According to data from the National Weather Service, at least 60 people were injured and one person was killed in a storm that tore through Davidson and Wilson counties. Twenty-four more people were injured in the three other storms that came through Wilson County.
In total, at least 13 tornadoes struck Middle Tennessee on that day, with almost 100 injuries and four deaths.
The four tornadoes in Wilson County included an F3 storm, an F2 storm and two F1 storms.
More than two-dozen buildings were destroyed in the storms, including downtown businesses and a farm at the northern edge of the county. One tornado touched down close to W.A. Wright Elementary School in Mt. Juliet.
Areas stuck the hardest included the western portion of the county, downtown Lebanon and the northeastern part of the county. Other outlying areas of the county reported damage of varying degrees.
According to reporting from the Lebanon Democrat on the following day, the storms came from the west, moving their way across the county and leaving disaster in their wake.
At about 5 p.m., warning sirens were blaring in the downtown area of Lebanon. Other storms had already hit that afternoon.
A tornado touched down on Bay Court in Lebanon and moved across West Main Street, eventually moving back to the sky and going over Hartmann Drive.
David Hale, who was the director of the Wilson County Emergency Management Agency at the time, witnessed that storm firsthand, as he stepped outside WEMA headquarters on Oak Street in Lebanon.
“We actually watched that storm as it crossed back there, and we could see debris all going up from that storm, and it was sort of an interesting twist — to be an eyewitness,” Hale said.
“As the director of emergency management, I probably had a few different things going through my head than the average citizen.”
Hale was thinking about damage assessment and getting crews out to help anyone in the storm’s path, but the sight of the storm still struck him.
“Just like an average citizen, I was in awe at the sheer force that is there, and the amount of damage that can occur from storms like that,” Hale said.
The newspaper showed a photograph of what once was Advanced Auto Parts, but after the tornado struck, it was a pile of rubble.
Debris filled the streets in the area. Emergency officials urged people to take caution, especially with downed power lines. All told, the damage would total in the millions.
Officials were quoted in the newspaper in 1998 as saying they were fortunate that, with heavy rains accompanying the storm, there was not additional damage due to flash flooding.
In one area, near Hurricane Creek Road, five young children were rescued from nearby flooding, which caused them to be temporarily trapped.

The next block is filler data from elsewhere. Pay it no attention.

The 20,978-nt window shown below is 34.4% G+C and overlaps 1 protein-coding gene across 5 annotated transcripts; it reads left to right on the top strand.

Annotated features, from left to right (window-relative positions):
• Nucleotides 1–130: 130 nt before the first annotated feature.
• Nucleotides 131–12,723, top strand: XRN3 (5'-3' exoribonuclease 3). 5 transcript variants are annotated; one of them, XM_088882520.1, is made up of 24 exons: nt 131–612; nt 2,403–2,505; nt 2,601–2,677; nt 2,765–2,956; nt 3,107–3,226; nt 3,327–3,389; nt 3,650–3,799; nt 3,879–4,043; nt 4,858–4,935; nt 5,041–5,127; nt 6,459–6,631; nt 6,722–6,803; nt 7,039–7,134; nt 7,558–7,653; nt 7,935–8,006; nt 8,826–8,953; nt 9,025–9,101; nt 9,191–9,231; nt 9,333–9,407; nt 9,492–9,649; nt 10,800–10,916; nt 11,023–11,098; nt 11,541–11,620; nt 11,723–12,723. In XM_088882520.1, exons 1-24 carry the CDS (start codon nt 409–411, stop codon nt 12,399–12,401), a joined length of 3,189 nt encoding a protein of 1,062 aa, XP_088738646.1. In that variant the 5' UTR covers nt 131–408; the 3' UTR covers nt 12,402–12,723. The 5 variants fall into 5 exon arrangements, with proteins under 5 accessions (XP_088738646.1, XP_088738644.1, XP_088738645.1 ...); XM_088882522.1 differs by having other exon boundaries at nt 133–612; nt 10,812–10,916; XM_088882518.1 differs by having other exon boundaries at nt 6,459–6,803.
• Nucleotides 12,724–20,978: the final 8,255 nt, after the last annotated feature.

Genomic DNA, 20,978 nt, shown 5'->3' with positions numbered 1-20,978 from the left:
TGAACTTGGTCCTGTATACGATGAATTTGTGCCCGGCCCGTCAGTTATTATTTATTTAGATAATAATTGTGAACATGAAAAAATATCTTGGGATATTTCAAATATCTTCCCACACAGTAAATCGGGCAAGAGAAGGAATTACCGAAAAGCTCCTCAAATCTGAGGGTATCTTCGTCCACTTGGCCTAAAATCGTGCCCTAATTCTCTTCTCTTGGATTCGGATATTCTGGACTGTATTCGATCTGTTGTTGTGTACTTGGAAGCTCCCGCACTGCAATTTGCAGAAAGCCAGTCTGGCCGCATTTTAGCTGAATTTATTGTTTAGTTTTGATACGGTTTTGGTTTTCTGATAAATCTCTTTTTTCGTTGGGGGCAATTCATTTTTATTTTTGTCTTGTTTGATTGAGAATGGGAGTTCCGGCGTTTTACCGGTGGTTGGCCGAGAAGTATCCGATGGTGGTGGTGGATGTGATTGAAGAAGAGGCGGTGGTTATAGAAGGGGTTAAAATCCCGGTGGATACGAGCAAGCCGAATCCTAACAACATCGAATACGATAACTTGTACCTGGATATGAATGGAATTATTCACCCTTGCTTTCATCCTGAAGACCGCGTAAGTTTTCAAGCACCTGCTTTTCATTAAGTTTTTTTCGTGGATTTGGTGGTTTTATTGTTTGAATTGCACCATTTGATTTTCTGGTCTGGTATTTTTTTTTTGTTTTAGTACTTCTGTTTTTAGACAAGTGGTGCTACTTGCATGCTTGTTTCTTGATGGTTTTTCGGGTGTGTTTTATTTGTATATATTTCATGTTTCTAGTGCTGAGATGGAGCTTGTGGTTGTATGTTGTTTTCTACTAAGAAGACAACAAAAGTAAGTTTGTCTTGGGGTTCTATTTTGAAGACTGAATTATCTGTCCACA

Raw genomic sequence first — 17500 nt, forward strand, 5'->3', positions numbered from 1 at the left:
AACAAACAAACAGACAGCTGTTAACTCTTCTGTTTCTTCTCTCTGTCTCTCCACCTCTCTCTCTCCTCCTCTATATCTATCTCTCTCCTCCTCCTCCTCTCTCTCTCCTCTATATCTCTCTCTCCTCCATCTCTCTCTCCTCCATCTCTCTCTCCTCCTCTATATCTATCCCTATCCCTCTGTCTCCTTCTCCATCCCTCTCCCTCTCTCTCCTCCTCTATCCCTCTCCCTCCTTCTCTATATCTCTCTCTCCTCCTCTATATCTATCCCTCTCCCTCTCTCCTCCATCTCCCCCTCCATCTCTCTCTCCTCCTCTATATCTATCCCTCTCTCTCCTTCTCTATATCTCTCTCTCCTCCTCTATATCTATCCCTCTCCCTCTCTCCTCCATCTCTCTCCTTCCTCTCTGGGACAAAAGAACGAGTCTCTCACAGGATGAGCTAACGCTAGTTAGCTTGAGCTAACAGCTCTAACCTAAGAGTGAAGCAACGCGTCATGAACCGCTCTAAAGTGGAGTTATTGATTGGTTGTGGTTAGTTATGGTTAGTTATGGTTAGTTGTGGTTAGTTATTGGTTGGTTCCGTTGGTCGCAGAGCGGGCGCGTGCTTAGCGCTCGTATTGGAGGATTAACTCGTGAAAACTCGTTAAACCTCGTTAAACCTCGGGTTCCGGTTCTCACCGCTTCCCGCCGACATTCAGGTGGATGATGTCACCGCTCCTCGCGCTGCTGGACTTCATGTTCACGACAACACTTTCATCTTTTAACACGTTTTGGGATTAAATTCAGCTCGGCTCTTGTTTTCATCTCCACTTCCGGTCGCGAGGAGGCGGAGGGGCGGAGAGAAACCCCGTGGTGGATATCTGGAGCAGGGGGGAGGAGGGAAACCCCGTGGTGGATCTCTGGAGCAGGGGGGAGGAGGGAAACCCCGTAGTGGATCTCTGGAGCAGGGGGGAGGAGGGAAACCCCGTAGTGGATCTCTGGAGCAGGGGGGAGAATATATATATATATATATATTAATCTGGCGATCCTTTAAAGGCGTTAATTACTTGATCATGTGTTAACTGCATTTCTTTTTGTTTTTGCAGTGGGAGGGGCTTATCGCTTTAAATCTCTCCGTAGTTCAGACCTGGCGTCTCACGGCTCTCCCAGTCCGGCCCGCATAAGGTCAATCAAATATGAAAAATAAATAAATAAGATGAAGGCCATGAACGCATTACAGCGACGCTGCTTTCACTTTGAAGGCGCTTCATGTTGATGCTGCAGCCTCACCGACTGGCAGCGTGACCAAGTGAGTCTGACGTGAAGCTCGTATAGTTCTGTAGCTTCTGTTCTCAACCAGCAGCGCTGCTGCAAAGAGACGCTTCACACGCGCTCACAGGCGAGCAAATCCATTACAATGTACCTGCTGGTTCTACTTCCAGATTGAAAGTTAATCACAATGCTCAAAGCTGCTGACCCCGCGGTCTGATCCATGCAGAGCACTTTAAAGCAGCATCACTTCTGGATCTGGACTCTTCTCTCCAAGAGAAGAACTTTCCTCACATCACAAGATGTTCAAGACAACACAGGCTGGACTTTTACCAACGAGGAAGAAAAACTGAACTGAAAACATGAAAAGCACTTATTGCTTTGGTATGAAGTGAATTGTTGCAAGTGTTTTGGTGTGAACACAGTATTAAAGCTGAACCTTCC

The storm that caused the most damage, the F3 that moved from Davidson County into Wilson County, caused many trees to be uprooted, power lines knocked down and roofs damaged as it moved into Mt. Juliet, according to a storm analysis by the National Weather Service.
The Mt. Juliet Little League field was reportedly littered with aluminum and lumber blown from Marvin’s Lumber Yard. A roof was partially blown off at First Bank in Mt. Juliet.
Hale said the afternoon filled with dangerous storms was reminiscent to a time in the 1970s, shortly after he started his career in emergency services, when there were hundreds of tornadoes that swept through the country, including some in Wilson County.
“When you have a day like that, with multiple tornadoes occurring like that, it allows you to learn how to be better prepared,” Hale said.
After the 1998 tornadoes, additional sirens were added, and WEMA’s weather radar capabilities greatly improved, Hale said.
“Today, WEMA is even more prepared,” Hale said. “With (current WEMA Director) Joey Cooper and his staff, they do a great job, and on the weather side of things — I wish I could have had some of the technology they have, being able to push out alerts on cell phones and email.”
According to a later storm analysis by the National Weather Service in 2013, there may have been more tornadoes that touched down in Middle Tennessee. Data in 1998 was found to have some errors, and those were addressed in 2013 with documentation, spotter reports and Google Earth imagery.
According to the National Weather Service’s 2013 analysis, tornadoes were confirmed to touch down in Cheatham, Davidson, Dickson, Giles, Hardin, Humphreys, Lawrence, Macon, Maury, Montgomery, Pickett, Robertson, Trousdale, Wayne and Wilson counties.
Hale said even almost 20 years later, he can still see the storm in his memory.
“It’s sort of remarkable to think it’s pushing 20 years,” Hale said.